the inconvenient truth behind the out-peformed dongwon industries
Post on 20-Mar-2016
Embed Size (px)
DESCRIPTIONGreenpeace East Asia released a report titled "The Inconvenient Truth Behind the 'Out-performed' Dongwon Industries", in order to help investors understand the risks of investing in a fishing company that has high reliance on the tuna supply, and the sustainability of Pacific tuna fishery using Dongwon Industries Co. Ltd. as an example, with special highlights to their environment, social and governance (ESG) standards.
The inconvenient truth behind the out-performed Dongwon Industries
This report is released for public interests. It studies the problems existing in tuna fisheries, analyses
the potential risks arising from fishing in the industrial scale, and figures out the consequent impact
on fisheries and our environment. The subject company of this report has been used as an example
to illustrate such problems and risks for the Korean tuna industry, and by extension, to the distant-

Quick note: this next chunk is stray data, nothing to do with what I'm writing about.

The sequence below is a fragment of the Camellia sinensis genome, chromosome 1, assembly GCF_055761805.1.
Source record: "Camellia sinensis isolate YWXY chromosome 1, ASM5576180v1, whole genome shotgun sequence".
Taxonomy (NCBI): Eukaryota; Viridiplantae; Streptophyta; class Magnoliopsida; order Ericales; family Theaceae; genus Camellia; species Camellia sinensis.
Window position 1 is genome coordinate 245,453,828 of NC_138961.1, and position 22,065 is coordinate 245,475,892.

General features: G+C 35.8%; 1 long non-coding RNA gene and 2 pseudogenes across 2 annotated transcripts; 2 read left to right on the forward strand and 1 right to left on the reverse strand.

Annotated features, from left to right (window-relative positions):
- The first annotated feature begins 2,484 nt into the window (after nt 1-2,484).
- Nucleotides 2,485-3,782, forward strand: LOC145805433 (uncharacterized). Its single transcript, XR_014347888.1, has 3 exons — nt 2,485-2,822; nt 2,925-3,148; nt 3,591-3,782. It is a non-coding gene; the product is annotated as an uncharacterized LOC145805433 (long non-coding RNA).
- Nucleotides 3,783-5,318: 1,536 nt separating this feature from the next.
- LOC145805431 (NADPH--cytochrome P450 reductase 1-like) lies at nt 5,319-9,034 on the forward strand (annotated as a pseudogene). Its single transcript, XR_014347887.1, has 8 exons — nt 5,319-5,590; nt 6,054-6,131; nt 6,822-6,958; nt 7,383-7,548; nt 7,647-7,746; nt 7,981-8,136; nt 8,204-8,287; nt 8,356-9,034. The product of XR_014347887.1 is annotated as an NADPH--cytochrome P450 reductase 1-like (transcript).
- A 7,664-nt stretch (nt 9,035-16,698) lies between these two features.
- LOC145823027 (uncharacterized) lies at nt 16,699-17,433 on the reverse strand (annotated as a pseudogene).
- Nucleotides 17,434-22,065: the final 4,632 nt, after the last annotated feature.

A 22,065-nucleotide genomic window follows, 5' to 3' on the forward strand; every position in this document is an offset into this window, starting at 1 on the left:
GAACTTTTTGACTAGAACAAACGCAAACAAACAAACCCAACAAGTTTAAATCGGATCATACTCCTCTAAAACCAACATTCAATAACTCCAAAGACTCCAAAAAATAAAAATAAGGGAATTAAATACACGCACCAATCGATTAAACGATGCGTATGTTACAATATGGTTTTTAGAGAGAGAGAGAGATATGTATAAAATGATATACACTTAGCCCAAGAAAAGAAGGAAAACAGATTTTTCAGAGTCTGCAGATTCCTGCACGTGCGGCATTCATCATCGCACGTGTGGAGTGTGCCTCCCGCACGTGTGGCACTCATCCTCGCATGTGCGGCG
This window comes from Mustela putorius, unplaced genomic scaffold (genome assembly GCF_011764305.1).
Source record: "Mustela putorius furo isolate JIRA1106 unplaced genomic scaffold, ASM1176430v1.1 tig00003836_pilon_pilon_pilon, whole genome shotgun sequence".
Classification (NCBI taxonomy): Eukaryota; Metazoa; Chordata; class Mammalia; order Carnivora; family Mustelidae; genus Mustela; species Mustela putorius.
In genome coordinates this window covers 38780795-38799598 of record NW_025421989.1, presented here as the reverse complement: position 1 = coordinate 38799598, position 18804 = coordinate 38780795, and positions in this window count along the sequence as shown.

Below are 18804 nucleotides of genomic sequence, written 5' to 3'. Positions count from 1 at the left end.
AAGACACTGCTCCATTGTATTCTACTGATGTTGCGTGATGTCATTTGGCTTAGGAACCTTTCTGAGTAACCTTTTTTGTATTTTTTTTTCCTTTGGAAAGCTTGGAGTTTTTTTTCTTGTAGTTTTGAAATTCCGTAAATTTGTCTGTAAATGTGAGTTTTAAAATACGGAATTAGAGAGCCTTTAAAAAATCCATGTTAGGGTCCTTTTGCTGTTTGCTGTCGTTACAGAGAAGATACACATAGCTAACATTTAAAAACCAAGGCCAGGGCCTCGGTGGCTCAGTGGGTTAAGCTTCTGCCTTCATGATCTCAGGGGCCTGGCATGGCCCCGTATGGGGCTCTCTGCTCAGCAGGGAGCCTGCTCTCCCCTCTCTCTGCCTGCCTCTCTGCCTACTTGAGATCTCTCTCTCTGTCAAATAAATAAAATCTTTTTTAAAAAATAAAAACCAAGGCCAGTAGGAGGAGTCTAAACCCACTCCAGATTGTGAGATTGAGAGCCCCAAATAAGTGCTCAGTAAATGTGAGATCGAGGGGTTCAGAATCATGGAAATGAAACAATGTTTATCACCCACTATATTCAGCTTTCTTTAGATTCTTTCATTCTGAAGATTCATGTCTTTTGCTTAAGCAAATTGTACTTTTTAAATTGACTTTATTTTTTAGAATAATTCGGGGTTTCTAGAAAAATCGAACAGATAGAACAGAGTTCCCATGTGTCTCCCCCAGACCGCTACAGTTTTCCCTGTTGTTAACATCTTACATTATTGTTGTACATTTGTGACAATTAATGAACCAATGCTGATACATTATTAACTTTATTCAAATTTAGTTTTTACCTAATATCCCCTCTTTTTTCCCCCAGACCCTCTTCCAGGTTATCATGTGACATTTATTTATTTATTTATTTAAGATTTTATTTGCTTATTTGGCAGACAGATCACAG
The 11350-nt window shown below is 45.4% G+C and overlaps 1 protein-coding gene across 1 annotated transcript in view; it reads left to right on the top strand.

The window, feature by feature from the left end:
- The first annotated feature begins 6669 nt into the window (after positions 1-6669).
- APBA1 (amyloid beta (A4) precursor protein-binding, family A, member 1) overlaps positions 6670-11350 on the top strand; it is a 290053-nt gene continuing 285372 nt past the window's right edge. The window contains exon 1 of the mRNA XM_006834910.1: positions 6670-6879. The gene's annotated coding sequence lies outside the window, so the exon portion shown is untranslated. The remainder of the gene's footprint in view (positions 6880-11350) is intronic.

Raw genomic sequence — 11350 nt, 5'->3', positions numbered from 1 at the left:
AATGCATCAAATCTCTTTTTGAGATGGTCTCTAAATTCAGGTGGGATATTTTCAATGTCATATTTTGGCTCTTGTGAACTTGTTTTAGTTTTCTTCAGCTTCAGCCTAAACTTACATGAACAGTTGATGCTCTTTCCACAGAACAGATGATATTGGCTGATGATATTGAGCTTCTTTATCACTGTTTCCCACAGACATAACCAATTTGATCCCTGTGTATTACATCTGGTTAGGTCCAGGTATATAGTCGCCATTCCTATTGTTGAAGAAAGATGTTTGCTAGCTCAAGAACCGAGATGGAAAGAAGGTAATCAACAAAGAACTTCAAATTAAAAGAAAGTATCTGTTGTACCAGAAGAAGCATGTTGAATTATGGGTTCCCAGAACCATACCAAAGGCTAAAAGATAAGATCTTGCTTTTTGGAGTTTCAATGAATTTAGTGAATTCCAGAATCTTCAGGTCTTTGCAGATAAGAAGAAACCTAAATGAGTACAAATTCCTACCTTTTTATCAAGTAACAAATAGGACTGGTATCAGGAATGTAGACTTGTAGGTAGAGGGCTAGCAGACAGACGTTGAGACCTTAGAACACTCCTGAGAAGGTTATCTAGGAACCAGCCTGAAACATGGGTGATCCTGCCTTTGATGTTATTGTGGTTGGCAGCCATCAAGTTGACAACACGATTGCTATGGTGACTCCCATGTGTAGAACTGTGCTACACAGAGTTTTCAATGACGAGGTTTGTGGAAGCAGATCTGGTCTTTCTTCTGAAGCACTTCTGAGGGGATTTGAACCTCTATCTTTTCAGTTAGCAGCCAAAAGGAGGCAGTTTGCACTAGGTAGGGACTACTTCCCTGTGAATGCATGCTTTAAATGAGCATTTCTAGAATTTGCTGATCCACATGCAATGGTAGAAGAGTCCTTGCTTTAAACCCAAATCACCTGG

water fishing fleets worldwide.
- The sources of all the data and information quoted in this report are from, and our understanding
of, public materials that we consider reliable; Greenpeace does not guarantee its timeliness, accuracy
- The findings in this report are the results of the independent research, analysis and study
conducted by Greenpeace East Asia on the basis of the information acquired within the time limit
of such research, analysis and study.
- The report is used only for the purposes of information sharing and reference, environmental
protection and public interests. If you want to use or apply the information in the report, you may
need do your own study and use your own judgement to make decision, and bear the arising risk
from using or applying such information.
For any enquiry on the report, please contact:
Senior Business Advisor, Greenpeace International - Political and Business Unit
1. Executive Summary 2
2. Introduction 4
3. Future of the tuna fisheries 6
4. Changing political landscape
increased regulatory risks are imminent 10
5. Environmental impacts 12
6. Emergence of consumer concerns and